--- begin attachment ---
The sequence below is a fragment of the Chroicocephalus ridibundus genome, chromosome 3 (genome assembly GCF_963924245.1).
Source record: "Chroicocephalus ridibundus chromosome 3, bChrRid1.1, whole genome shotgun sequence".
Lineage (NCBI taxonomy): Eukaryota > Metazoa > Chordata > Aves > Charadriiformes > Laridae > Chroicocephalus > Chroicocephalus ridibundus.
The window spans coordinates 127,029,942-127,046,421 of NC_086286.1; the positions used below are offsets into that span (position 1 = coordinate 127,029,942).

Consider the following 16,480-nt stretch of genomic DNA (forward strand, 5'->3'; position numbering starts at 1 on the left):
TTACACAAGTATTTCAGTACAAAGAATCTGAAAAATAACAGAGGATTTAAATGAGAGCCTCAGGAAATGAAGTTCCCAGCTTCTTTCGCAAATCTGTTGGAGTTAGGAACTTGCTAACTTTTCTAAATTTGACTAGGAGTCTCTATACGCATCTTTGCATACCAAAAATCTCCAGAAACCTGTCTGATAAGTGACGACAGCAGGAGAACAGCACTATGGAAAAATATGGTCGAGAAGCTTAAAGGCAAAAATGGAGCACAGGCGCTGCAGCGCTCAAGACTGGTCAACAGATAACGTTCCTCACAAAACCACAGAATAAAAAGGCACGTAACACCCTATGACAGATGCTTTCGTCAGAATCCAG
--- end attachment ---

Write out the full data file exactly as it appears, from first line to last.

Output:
The sequence below is a fragment of the Chroicocephalus ridibundus genome, chromosome 3 (genome assembly GCF_963924245.1).
Source record: "Chroicocephalus ridibundus chromosome 3, bChrRid1.1, whole genome shotgun sequence".
Lineage (NCBI taxonomy): Eukaryota > Metazoa > Chordata > Aves > Charadriiformes > Laridae > Chroicocephalus > Chroicocephalus ridibundus.
The window spans coordinates 127,029,942-127,046,421 of NC_086286.1; the positions used below are offsets into that span (position 1 = coordinate 127,029,942).

Consider the following 16,480-nt stretch of genomic DNA (forward strand, 5'->3'; position numbering starts at 1 on the left):
TTACACAAGTATTTCAGTACAAAGAATCTGAAAAATAACAGAGGATTTAAATGAGAGCCTCAGGAAATGAAGTTCCCAGCTTCTTTCGCAAATCTGTTGGAGTTAGGAACTTGCTAACTTTTCTAAATTTGACTAGGAGTCTCTATACGCATCTTTGCATACCAAAAATCTCCAGAAACCTGTCTGATAAGTGACGACAGCAGGAGAACAGCACTATGGAAAAATATGGTCGAGAAGCTTAAAGGCAAAAATGGAGCACAGGCGCTGCAGCGCTCAAGACTGGTCAACAGATAACGTTCCTCACAAAACCACAGAATAAAAAGGCACGTAACACCCTATGACAGATGCTTTCGTCAGAATCCAG